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Journal Article
Modern Language Quarterly (1 September 1940) 1 (3): 420–421.
Published: 01 September 1940
.... Beginning with Kyd he follows the course of revenge tragedy through four well-marked periods, the charac- teristics of which are indicated by four chapter headings: “The School of Kyd,” “Interlude : The Reign of the Villain,” “The Dis- approval of Revenge,” and “The Decadence of Revenge Tragedy...
Journal Article
Modern Language Quarterly (1 June 1949) 10 (2): 153–157.
Published: 01 June 1949
...” had come to symbolize all that was evil and repulsive, yet mysterious and attrac- tive, in Renaissance Italy. It was a convenient tag and good theater, and men like Kyd and Marlowe capitalized upon it. With the name they combined two traditions which were a part of the dramatic...
Journal Article
Modern Language Quarterly (1 December 1949) 10 (4): 531–532.
Published: 01 December 1949
... only concerned here, he tells us, in searching for “trends” in the more flam- boyant aspects of the “baroque” feeling for life. In the heroic figures of Mar- lowe, Chapman, Webster, and Jonson he finds a common “exaggerated dynamic of the will”; in Kyd’s Hieronimo and in Marston’s Antonio...
Journal Article
Modern Language Quarterly (1 June 1987) 48 (2): 186–188.
Published: 01 June 1987
... readers, however, who will find in McAlindon’s chapters-one apiece on Kyd, Marlowe, Tourneur, Webster, and Middleton-a nearly played-out critical vein from which they have little to gain. I owe my sense of this polarization in the profession to recent experience at scholarly conferences and wish...
Journal Article
Modern Language Quarterly (1 December 1962) 23 (4): 399–400.
Published: 01 December 1962
... first six chapters which seek to establish the canons of Greene, Marlowe, Peele, and Kyd for the purpose of reconstructing the relation- ship of certain debated plays to Shakespeare’s early dramatic career. The author supplies a useful addendum to his “Organization and Personnel’’ by...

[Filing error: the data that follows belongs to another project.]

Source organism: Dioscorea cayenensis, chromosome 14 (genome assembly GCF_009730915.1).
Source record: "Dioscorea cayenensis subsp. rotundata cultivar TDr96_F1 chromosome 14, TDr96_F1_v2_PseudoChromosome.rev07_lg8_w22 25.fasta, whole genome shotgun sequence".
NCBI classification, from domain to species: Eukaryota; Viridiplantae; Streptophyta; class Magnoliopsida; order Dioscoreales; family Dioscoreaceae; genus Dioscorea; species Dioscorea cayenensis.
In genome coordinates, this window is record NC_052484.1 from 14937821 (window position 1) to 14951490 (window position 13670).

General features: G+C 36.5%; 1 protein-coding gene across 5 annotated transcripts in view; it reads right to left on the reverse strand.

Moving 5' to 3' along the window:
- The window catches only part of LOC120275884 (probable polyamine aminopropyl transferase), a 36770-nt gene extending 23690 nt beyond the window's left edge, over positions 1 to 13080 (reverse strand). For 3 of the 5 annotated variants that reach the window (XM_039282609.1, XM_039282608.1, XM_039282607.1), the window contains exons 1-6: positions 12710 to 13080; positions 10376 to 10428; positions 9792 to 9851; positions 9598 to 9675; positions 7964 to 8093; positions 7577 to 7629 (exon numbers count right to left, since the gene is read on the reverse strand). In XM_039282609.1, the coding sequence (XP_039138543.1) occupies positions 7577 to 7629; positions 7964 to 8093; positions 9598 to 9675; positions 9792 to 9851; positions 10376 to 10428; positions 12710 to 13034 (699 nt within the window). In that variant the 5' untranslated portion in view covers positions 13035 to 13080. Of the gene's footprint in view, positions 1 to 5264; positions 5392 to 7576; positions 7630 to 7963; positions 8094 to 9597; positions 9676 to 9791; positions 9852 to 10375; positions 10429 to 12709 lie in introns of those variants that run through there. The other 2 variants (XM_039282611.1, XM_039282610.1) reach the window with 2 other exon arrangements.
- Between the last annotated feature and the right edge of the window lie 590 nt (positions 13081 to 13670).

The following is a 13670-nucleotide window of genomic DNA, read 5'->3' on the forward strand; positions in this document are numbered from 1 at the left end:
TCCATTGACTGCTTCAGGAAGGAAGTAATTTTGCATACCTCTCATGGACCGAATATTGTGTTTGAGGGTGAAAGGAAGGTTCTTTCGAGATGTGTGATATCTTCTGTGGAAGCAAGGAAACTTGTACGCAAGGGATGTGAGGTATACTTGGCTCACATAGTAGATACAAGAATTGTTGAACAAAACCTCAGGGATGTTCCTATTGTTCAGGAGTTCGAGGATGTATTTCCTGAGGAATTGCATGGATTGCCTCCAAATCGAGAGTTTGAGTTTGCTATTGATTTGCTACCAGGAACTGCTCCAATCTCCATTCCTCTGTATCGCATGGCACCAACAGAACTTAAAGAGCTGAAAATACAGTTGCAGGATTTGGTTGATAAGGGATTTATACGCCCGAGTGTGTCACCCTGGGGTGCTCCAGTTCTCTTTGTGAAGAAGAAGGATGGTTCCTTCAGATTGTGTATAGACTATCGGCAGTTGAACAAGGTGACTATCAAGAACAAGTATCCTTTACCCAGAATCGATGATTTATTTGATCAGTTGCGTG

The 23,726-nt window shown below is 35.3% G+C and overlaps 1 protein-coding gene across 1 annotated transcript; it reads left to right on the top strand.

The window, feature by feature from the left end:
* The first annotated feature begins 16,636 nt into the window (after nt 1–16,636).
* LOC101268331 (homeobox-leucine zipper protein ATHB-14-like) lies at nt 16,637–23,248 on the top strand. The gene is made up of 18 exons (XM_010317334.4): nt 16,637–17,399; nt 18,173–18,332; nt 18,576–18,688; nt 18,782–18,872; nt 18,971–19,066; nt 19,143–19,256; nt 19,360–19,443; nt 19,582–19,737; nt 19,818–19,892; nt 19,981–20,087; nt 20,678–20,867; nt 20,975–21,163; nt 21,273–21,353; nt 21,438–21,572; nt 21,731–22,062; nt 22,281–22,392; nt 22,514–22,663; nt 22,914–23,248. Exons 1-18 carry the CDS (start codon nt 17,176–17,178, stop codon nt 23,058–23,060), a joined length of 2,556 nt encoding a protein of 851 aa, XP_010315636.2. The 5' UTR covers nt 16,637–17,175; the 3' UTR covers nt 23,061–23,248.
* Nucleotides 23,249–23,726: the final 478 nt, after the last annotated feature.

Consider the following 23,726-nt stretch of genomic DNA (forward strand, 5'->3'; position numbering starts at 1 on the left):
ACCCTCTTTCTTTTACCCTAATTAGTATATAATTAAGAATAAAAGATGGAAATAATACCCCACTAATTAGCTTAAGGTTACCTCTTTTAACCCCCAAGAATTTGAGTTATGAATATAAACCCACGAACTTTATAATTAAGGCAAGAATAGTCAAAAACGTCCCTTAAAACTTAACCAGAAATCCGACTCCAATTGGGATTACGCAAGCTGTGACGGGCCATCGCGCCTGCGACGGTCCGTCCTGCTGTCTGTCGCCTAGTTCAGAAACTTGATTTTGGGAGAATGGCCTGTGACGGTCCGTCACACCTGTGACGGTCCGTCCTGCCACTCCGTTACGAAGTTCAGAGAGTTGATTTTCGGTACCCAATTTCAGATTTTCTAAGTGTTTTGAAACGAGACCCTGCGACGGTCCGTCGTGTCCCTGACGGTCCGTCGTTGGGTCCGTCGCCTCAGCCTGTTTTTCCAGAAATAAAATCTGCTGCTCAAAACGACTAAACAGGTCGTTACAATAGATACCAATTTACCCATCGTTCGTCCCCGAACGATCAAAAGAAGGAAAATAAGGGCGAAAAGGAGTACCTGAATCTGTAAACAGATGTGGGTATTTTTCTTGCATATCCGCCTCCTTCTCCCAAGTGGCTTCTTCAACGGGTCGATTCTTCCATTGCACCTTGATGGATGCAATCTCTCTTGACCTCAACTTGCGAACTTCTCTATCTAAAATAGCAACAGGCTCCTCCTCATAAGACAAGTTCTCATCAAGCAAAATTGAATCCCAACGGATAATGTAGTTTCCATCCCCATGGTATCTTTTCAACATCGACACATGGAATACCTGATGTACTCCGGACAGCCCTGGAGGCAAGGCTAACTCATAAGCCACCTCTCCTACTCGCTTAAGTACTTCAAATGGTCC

Journal Article
Modern Language Quarterly (1 December 1962) 23 (4): 400–401.
Published: 01 December 1962
... aesthetic assumptions are not defended, but they inform the first six chapters which seek to establish the canons of Greene, Marlowe, Peele, and Kyd for the purpose of reconstructing the relation- ship of certain debated plays to Shakespeare’s early dramatic career. The author supplies a...
Journal Article
Modern Language Quarterly (1 June 1963) 24 (2): 207–209.
Published: 01 June 1963
... “apparently did everything the adults did,” because “the dramatic simplicity of the time imposed few, if any, limitations on their activities.” But with the needs of such playwrights as Marlowe, Kyd, and Greene, “the children’s limitations became readily apparent.” It was “obvious” that however...
Journal Article
Modern Language Quarterly (1 December 1940) 1 (4): 553–555.
Published: 01 December 1940
... a welcome corrective to overmuch theorizing, but there are times when one wishes for a more decisive stand. Parts of the treatment of Poley, Frizer, Skeres, Kyd, Richard Baines, and Sir Walter Raleigh’s circle in their relation to Marlmve are re-assertions, often without verbal change...
Journal Article
Modern Language Quarterly (1 December 1949) 10 (4): 528–531.
Published: 01 December 1949
... figures of Mar- lowe, Chapman, Webster, and Jonson he finds a common “exaggerated dynamic of the will”; in Kyd’s Hieronimo and in Marston’s Antonio, “exaggerated sensi- bility” ; in the philosophical D’Amville, “parodoxid eccentricity”-in all of these characterizations a trend toward the “art...
Journal Article
Modern Language Quarterly (1 June 1965) 26 (2): 334–338.
Published: 01 June 1965